Format

Send to

Choose Destination
Nat Neurosci. 2013 Jun;16(6):763-70. doi: 10.1038/nn.3381. Epub 2013 Apr 21.

Attention during natural vision warps semantic representation across the human brain.

Author information

1
Helen Wills Neuroscience Institute, University of California, Berkeley, California, USA.

Abstract

Little is known about how attention changes the cortical representation of sensory information in humans. On the basis of neurophysiological evidence, we hypothesized that attention causes tuning changes to expand the representation of attended stimuli at the cost of unattended stimuli. To investigate this issue, we used functional magnetic resonance imaging to measure how semantic representation changed during visual search for different object categories in natural movies. We found that many voxels across occipito-temporal and fronto-parietal cortex shifted their tuning toward the attended category. These tuning shifts expanded the representation of the attended category and of semantically related, but unattended, categories, and compressed the representation of categories that were semantically dissimilar to the target. Attentional warping of semantic representation occurred even when the attended category was not present in the movie; thus, the effect was not a target-detection artifact. These results suggest that attention dynamically alters visual representation to optimize processing of behaviorally relevant objects during natural vision.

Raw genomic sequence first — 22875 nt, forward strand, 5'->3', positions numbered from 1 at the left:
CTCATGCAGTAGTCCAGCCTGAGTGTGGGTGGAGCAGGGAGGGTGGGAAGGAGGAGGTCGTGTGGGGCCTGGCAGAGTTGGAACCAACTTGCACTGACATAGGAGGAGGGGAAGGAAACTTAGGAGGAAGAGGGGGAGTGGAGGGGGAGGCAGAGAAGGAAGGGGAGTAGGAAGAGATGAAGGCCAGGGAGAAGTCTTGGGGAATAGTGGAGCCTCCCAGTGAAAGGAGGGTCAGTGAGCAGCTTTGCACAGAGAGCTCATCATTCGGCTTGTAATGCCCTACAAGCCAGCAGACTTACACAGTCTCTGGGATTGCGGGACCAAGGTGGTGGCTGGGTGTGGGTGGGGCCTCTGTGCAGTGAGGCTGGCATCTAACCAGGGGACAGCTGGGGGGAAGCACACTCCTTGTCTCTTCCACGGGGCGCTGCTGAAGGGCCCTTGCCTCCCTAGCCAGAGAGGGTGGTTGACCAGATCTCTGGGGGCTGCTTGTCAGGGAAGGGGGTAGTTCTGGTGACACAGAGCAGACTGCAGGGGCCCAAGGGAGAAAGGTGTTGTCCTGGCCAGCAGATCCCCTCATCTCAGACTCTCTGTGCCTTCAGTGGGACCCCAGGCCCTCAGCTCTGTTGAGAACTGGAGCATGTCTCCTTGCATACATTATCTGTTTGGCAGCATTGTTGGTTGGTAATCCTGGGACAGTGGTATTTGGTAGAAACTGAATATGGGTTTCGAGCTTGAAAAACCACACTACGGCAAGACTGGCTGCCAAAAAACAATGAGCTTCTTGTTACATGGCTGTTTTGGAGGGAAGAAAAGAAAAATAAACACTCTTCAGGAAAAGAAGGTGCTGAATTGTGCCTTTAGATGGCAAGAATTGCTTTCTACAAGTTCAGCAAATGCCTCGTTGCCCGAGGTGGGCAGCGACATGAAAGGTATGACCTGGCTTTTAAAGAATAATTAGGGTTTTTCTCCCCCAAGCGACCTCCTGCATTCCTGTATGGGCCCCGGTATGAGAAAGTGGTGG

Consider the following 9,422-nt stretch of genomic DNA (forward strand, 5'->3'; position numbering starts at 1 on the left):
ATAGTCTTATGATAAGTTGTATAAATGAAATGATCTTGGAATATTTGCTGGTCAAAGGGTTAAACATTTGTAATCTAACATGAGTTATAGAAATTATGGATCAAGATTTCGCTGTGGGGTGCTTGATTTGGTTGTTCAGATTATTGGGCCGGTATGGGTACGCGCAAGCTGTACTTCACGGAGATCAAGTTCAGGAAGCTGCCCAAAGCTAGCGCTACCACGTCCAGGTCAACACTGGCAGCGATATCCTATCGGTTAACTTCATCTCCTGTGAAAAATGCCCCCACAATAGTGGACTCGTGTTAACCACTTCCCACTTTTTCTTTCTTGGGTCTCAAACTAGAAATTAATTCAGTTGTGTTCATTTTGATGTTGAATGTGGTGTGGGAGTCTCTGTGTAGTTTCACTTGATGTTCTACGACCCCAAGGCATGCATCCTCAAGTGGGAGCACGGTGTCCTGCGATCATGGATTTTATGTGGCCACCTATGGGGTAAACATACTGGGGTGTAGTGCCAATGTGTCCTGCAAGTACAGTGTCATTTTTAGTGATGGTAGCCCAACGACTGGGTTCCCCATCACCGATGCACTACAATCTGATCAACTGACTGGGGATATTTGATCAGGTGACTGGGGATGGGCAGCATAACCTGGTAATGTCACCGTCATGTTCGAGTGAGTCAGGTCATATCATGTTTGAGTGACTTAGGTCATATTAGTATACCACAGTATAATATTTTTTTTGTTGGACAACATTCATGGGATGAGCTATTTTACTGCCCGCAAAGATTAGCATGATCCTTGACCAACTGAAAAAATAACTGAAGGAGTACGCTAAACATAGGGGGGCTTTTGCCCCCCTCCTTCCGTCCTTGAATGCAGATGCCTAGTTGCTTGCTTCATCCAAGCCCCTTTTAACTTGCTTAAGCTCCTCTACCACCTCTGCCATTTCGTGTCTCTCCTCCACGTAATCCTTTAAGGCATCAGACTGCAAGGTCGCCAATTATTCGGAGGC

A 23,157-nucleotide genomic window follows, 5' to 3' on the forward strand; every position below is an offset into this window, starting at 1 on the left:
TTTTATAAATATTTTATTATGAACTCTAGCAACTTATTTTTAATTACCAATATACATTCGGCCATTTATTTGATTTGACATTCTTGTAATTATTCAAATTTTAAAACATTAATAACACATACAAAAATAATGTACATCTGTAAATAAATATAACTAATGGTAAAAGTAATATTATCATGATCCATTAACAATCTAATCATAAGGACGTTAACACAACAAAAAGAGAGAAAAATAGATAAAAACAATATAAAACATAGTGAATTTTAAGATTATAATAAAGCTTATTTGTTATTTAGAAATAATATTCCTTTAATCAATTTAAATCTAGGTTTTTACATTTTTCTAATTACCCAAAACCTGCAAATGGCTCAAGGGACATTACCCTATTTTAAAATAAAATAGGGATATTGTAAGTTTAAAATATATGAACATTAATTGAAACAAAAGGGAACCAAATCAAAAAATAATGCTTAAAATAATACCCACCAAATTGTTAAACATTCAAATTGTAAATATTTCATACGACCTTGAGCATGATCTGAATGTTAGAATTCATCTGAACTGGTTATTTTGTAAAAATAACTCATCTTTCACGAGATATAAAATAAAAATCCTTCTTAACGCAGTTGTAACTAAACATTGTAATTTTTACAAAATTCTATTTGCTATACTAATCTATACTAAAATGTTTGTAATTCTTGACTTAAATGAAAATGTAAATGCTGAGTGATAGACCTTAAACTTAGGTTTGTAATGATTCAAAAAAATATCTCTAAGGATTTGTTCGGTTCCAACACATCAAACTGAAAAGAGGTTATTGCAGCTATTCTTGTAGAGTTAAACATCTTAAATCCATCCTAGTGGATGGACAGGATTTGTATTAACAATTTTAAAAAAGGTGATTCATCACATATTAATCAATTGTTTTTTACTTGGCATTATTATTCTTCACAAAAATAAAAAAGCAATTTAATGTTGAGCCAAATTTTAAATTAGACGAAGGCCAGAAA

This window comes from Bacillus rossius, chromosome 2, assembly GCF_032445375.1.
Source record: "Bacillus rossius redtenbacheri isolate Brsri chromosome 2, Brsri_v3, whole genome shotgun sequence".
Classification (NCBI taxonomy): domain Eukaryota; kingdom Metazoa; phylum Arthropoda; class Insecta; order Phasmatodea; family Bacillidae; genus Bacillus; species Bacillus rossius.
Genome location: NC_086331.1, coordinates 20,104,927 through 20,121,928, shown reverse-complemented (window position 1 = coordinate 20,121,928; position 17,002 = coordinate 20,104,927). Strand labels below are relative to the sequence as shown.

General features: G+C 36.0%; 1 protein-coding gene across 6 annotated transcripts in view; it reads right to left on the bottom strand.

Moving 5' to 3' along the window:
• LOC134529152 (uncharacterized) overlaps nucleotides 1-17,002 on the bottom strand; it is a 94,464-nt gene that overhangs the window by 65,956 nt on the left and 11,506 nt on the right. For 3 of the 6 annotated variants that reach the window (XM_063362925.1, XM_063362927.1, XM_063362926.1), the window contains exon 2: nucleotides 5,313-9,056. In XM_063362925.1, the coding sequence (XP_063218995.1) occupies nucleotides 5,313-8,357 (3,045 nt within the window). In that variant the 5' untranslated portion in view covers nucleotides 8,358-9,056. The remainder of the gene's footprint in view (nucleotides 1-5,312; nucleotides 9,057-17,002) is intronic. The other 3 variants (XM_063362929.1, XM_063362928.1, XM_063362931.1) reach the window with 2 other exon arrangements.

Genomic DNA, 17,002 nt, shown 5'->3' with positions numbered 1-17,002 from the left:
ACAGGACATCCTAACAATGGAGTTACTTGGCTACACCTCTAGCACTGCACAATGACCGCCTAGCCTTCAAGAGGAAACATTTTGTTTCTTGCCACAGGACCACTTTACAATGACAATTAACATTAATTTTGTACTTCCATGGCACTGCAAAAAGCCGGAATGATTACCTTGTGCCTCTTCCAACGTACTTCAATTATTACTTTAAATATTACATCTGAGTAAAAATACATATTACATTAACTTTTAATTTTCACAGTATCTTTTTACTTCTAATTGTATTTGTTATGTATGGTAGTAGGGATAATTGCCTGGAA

PMID:
23603707
PMCID:
PMC3929490
DOI:
10.1038/nn.3381
[Indexed for MEDLINE]
Free PMC Article

Supplemental Content

Full text links

Icon for Nature Publishing Group Icon for PubMed Central
Loading ...
Support Center